"process of state reform that has taken more than 20 years - we 
don't want to lose it now." 
 
7.  (SBU) Secretary Gutierrez made clear that any decision on a 
CAFTA side letter was USTR's, not his, but he offered to take the 
proposal back to Ambassador Schwab and see what could be done.  He 
said he could not provide any guarantees or promises on the 
decision, but he would make it a priority to discuss with Schwab. 
He said he would be back in his office on October 3, and planned to 
discuss CAFTA then with Schwab, after which he would get in touch 
with Ambassador Duenas at the Costa Rican Embassy. 
 
8.  (SBU) BOLIVIA AND CUBA:  Secretary Gutierrez used the meeting to 
raise two additional issues with President Arias: the non-renewal of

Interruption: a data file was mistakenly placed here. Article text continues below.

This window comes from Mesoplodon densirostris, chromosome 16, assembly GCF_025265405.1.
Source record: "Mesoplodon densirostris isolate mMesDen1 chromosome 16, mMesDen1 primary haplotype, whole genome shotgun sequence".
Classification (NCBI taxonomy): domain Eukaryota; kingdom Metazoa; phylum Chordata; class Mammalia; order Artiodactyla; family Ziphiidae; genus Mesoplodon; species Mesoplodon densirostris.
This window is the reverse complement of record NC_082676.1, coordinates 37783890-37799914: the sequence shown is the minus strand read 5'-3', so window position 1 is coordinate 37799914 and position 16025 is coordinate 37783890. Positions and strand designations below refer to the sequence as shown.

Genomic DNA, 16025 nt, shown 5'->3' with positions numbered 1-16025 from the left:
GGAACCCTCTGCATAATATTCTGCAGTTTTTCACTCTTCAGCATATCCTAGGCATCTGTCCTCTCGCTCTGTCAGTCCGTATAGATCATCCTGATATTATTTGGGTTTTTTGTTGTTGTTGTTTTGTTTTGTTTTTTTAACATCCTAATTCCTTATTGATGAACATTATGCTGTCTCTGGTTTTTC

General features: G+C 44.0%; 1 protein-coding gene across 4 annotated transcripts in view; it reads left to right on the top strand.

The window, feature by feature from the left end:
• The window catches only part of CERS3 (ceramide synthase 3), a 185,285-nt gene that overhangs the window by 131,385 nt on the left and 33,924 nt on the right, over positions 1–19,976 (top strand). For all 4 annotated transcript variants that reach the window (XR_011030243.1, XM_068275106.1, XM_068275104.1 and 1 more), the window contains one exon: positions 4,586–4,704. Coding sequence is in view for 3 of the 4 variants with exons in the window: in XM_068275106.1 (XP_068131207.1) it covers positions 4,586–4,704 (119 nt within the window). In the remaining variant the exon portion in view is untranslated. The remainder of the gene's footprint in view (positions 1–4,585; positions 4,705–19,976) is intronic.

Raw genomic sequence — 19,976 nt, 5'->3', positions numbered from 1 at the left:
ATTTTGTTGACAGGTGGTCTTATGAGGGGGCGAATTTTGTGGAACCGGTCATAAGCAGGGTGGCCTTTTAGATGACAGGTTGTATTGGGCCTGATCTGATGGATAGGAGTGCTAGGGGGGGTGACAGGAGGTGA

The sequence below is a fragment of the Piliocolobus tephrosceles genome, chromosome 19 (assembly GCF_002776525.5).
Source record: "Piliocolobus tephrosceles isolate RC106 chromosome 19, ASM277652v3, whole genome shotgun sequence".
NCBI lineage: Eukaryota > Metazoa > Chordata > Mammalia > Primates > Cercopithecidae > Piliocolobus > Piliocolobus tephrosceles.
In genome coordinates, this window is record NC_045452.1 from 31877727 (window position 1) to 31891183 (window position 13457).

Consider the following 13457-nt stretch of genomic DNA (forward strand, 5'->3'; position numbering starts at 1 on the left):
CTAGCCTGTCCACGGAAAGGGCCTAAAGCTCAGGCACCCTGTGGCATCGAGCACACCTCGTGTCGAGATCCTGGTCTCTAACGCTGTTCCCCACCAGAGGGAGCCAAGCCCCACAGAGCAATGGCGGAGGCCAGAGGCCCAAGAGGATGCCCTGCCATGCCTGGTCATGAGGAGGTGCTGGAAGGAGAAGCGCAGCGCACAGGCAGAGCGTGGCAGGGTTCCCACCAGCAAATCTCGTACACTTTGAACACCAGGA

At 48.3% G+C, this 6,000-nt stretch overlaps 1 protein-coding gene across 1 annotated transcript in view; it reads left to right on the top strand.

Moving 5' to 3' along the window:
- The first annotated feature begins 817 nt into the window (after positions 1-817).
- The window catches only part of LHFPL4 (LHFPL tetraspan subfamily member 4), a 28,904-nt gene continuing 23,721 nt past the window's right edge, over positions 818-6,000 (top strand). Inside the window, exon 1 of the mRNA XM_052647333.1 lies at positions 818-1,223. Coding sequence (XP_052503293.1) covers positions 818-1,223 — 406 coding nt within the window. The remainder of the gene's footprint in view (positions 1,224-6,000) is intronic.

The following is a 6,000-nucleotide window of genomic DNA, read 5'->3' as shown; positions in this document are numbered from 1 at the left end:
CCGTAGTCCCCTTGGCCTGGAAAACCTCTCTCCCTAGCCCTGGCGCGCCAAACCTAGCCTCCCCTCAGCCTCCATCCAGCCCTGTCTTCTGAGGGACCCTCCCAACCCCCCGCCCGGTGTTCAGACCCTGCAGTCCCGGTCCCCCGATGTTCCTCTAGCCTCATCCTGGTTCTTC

ATPDEA for Bolivia, and Cuba's refusal of humanitarian assistance 
from the U.S. in the wake of Hurricanes Ike and Gustav.  The 
Secretary told Arias that he wanted the GOCR to understand the 
background and context on both issues.  On ATPDEA, the Secretary 
described how the U.S. had been trying very hard to work with 
President Morales and the GOB, but when they began shutting down USG 
cooperation programs and then threw out our Ambassador, there was no 
option. 
 
9. (SBU) Regarding aid to Cuba, Secretary Gutierrez pointed out that 
the U.S. had been doing everything it could as a humanitarian 
gesture to help the Cuban people, but the GOC had repeatedly (four 
times at that point) refused our assistance.  Gutierrez added that 
he simply wanted President Arias to know and understand the USG